Ghislaine Maxwell found guilty on sex trafficking charges

Ghislaine Maxwell was found guilty by a New York jury of criminal sex trafficking charges stemming from her years-long relationship with convicted sex offender Jeffrey Epstein.

The verdict came on Wednesday after a three-week trial in which Maxwell, 60, was described by prosecutors as a “sophisticated predator” who worked “hand-in-hand” with Epstein to prey on vulnerable women. Her defence portrayed her as an innocent woman unfairly made to be his scapegoat. She was found guilty on five of the six charges against her.

The trial was regarded by advocates for accusers as the best opportunity to gain an accounting of the Epstein saga and win some measure of justice after the financier died by suicide in a New York jail cell in August 2019, a month after his arrest.

Maxwell’s trial featured often harrowing testimony from four women who claimed Epstein abused them through sexualised massages beginning when they were as young as 14.

Prosecutors alleged that Maxwell sometimes joined the abuse. The British socialite was essential to the scheme, they said, because she helped recruit the girls and win their trust while providing a veneer of respectability to the outside world. She was paid more than $30m by Epstein.

Her lawyers countered that the accusers had altered their memories in order to win a “jackpot” of compensation from an Epstein victims fund established after his death. Maxwell, they said, was herself a victim of one of the era’s great conmen and unaware of his activities despite their close relationship.

“Ghislaine Maxwell is not Jeffrey Epstein,” Laura Menninger, her attorney, told jurors in her closing argument last week. “She’s being tried for being with Jeffrey Epstein. Maybe that was the biggest mistake of her life but that was not a crime.”

Menninger also accused prosecutors of maligning her client as “Cruella de Vil and The Devil Wears Prada all wrapped into one”.

Epstein, a college dropout, amassed a fortune with a mysterious financial advisory business and came to rub shoulders with two presidents — Donald Trump and Bill Clinton — while ingratiating himself with superstars of business, academia and politics.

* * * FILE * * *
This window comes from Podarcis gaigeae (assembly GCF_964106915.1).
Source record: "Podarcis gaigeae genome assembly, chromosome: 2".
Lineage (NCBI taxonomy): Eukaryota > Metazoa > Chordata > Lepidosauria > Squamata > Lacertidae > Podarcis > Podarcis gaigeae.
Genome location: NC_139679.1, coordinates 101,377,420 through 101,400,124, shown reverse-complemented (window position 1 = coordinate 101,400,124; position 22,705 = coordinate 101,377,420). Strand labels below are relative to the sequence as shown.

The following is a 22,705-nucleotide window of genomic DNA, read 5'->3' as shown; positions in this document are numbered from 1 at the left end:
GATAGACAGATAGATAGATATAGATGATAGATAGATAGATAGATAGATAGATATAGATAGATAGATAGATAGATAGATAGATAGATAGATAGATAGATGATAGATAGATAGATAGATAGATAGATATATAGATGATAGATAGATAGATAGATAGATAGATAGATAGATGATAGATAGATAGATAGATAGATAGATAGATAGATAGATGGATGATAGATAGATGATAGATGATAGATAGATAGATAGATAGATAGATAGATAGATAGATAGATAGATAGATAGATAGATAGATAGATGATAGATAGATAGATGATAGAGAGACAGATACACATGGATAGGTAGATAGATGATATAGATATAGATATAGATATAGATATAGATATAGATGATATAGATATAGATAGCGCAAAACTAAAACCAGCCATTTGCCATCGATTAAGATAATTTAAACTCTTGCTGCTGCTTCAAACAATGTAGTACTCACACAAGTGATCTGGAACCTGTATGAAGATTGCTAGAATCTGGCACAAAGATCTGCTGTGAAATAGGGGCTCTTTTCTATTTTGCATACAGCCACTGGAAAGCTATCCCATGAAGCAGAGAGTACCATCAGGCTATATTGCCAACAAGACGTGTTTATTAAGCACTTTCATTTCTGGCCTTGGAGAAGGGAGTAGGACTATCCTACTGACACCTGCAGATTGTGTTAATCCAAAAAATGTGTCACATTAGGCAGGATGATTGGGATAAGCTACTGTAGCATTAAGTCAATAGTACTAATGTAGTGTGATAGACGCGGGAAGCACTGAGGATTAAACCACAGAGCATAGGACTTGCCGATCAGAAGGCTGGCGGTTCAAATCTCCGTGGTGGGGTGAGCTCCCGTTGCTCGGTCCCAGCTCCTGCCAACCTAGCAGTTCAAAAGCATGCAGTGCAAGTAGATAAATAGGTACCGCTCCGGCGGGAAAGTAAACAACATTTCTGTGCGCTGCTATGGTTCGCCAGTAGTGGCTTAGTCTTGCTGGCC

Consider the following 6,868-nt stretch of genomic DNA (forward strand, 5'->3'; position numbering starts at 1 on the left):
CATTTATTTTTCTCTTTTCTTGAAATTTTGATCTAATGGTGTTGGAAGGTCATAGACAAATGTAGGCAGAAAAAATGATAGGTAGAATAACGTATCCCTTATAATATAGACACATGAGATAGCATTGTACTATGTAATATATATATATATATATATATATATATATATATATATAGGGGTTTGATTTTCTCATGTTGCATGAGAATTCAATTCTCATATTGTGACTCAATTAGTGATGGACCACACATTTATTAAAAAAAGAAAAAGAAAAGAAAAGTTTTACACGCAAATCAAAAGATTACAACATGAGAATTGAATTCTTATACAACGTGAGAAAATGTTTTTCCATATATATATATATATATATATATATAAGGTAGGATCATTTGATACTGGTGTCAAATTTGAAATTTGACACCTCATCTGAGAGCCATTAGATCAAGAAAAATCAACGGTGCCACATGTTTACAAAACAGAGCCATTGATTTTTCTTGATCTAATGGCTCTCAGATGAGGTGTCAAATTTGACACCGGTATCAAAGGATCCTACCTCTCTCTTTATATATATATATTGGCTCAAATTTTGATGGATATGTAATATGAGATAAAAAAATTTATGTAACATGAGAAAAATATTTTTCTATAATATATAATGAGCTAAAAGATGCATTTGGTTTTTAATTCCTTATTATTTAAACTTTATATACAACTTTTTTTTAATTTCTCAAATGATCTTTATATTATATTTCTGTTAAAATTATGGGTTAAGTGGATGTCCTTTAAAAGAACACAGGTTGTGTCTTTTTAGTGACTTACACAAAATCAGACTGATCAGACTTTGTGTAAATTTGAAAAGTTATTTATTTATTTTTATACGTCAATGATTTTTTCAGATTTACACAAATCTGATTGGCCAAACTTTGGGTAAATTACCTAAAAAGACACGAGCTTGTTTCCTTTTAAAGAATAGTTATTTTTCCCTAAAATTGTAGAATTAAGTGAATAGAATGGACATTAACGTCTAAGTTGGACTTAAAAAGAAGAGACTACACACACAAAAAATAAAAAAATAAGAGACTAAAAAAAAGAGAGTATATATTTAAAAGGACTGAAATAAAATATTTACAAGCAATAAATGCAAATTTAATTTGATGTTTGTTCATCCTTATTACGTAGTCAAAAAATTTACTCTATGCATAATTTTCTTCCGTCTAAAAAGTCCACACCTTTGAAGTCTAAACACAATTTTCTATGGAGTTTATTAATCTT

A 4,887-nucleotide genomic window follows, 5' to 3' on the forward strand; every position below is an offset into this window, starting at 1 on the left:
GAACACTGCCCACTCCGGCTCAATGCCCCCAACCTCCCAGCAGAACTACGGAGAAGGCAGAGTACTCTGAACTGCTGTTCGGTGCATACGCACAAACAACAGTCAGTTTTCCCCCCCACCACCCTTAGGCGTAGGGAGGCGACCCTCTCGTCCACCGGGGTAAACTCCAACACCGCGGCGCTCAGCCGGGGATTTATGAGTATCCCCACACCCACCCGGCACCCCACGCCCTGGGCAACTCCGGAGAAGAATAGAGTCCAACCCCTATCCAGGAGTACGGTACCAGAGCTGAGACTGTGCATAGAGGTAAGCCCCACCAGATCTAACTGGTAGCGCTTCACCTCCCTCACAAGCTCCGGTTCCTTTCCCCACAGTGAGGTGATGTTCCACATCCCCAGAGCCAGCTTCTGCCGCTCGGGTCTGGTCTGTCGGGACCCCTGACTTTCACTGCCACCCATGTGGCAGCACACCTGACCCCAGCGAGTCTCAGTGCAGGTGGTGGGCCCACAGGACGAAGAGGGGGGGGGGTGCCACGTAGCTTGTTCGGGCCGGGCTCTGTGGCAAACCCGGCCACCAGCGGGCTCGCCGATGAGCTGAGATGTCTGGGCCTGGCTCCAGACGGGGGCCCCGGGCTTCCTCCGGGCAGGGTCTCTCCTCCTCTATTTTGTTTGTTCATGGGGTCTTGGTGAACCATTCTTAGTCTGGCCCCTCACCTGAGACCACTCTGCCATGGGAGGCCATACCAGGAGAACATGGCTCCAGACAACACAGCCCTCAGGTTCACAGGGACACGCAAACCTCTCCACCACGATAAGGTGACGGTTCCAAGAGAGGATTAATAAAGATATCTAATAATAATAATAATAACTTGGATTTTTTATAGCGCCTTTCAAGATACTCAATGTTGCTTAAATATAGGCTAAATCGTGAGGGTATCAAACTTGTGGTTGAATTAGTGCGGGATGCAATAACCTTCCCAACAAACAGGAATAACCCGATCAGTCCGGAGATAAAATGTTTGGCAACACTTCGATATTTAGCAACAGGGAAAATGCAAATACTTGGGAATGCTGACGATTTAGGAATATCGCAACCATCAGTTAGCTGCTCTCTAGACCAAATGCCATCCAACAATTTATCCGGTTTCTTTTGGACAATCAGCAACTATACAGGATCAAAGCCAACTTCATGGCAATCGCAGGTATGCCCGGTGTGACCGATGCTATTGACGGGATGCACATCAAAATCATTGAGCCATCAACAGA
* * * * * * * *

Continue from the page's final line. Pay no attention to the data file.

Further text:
The trial gave a rich glimpse into the lavish lives of Epstein and Maxwell, which included a squadron of private jets and estates in Palm Beach and Manhattan, a New Mexico ranch and a private Caribbean island. At one point, prosecutors brought one of Epstein’s massage tables into the courtroom.

But it did little to illuminate his contacts with some of the many powerful men who have since been tarnished by their associations with Epstein, including Leslie Wexner, the billionaire founder of The Limited and Victoria’s Secret; Bill Gates, the Microsoft co-founder; Leon Black, the private equity investor; or Jes Staley, who was forced to step down as chief executive of Barclays in November after revelations that he misstated his ties to Epstein.

Maxwell, the Oxford-educated daughter of the late British press baron and embezzler Robert Maxwell, made contact with Epstein in Manhattan in the early 1990s, and they soon became a formidable team: her social contacts and charm helped to advance his business interests.

But behind the scenes, Florida police began to investigate reports that a wealthy Palm Beach man was sexually abusing underage girls from local schools. Epstein was granted a secretive deal in 2008 that allowed him to plead to lesser charges of prostitution and serve a 13-month jail sentence while working out of his office.

The case was revived by federal prosecutors in Manhattan after an investigative report in the Miami Herald by the journalist Julie K Brown. Epstein was arrested at Teterboro airport in New Jersey in July 2019 after stepping off his private jet. Maxwell was arrested a year later at a large home in rural New Hampshire called Tucked Away.

In one of the most emotional moments of the trial, a witness identified as “Carolyn” described her upbringing in a broken home — with an alcoholic mother and absent father — and how an older girl brought her to Epstein’s Palm Beach home when she was 14 with the promise of earning some cash.

That was the beginning of what would be hundreds of visits for sexualised massages over the next two years, with Carolyn and her boyfriend using the money to buy drugs. She called the English woman who helped arrange the dates “Maxwell”, she testified, because she could not pronounce her first name. Her boyfriend described her as “a child” at the time.

“My soul is broken,” Carolyn said at one point during her testimony.

Another witness, identified as “Jane”, recounted the time when Epstein drove her to the Mar-a-Lago club in Palm Beach to meet Trump.

Maxwell spent much of the trial shuffling papers on the desk in front of her and conferring with her lawyers. She was often supported by her siblings Kevin, Ian and Isabel seated in the front row of the court.

Maxwell declined to testify in her own defence, telling the judge: “Your honour, the government has not proven its case beyond a reasonable doubt and so there is no need for me to testify.” It was the only time she addressed the court.

Source link

Back to top button